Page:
Yale and other schools file brief on travel ban

Yale and 30 other universities and colleges have filed an amicus brief in a case before the U.S. Supreme Court challenging a Trump administration travel ban.

Read the amicus brief (PDF).

Yale has joined 30 other universities and colleges in filing an amicus (friend-of-the-court) brief in a case before the United States Supreme Court that addresses the legality of an order issued by the Trump administration.

The brief was filed by the schools in support of a challenge by the State of Hawaii to the Trump administration’s travel ban.  In their brief, the schools describe how the third in a series of presidential orders banning entry into the United States of nationals of Muslim-majority countries impairs the schools’ ability to attract talented individuals from around the world and meet their goals of educating tomorrow’s leaders.

Amici (the schools submitting the brief) have long recognized the importance of attracting international students, faculty, staff, and scholars,” the schools stated in the brief. “International scholars and faculty share important insights about the conditions, traditions, and cultural values and practices of their home nations. Their work leads to critical advancements across all disciplines, from science and technology to arts and letters, often through cross-border collaborations that enhance teaching and research. International students study here and return home as leaders in business, medicine, politics, and other fields. The benefits of international diversity in American higher education thus inure not only to colleges and universities themselves, but to the country and indeed the world.”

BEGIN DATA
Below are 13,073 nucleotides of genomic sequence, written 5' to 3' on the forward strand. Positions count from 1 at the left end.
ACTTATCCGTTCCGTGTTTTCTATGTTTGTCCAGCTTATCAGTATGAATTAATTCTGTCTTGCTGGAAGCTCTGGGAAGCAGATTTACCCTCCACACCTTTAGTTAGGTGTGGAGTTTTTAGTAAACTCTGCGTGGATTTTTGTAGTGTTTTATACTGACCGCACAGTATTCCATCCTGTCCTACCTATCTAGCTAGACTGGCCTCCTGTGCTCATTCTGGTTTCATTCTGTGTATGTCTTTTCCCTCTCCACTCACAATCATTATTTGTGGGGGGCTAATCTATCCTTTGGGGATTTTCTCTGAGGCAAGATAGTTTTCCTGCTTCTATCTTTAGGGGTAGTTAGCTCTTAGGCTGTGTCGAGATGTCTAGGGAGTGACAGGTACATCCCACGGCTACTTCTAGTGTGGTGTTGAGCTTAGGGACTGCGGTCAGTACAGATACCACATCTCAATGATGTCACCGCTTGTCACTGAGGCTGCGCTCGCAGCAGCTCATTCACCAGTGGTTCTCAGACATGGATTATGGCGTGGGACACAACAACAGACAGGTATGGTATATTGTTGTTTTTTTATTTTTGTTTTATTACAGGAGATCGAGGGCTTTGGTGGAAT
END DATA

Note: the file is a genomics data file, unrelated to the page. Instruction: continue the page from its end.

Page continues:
The schools wrote that, since the first travel ban was issued by the Trump administration in January 2017, higher education in the United States has already experienced damaging effects.

Many admissions letters for fall 2017 were sent in spring 2017, just after the first travel ban was issued,” the schools noted. “Prospective international students had a short window to decide whether to attend a U.S. college or university. Faced with the prospect that they might not be able to obtain visas, many reasonably chose to enroll at universities in other countries instead of studying here.”

The schools’ brief cited a survey in which 46% of U.S. graduate school deans reported substantial declines in admission yields for all international students for fall 2017 enrollment, and 52% reported seeing these declines in admission yields of prospective graduate students from the Middle East and North Africa.

A federal district court and the Ninth Circuit court of appeals agreed with Hawaii and barred implementation of provisions of the order. The Supreme Court announced in January that it would review the Ninth Circuit decision, which held that the president likely exceeded his authority under the nation’s immigration laws.

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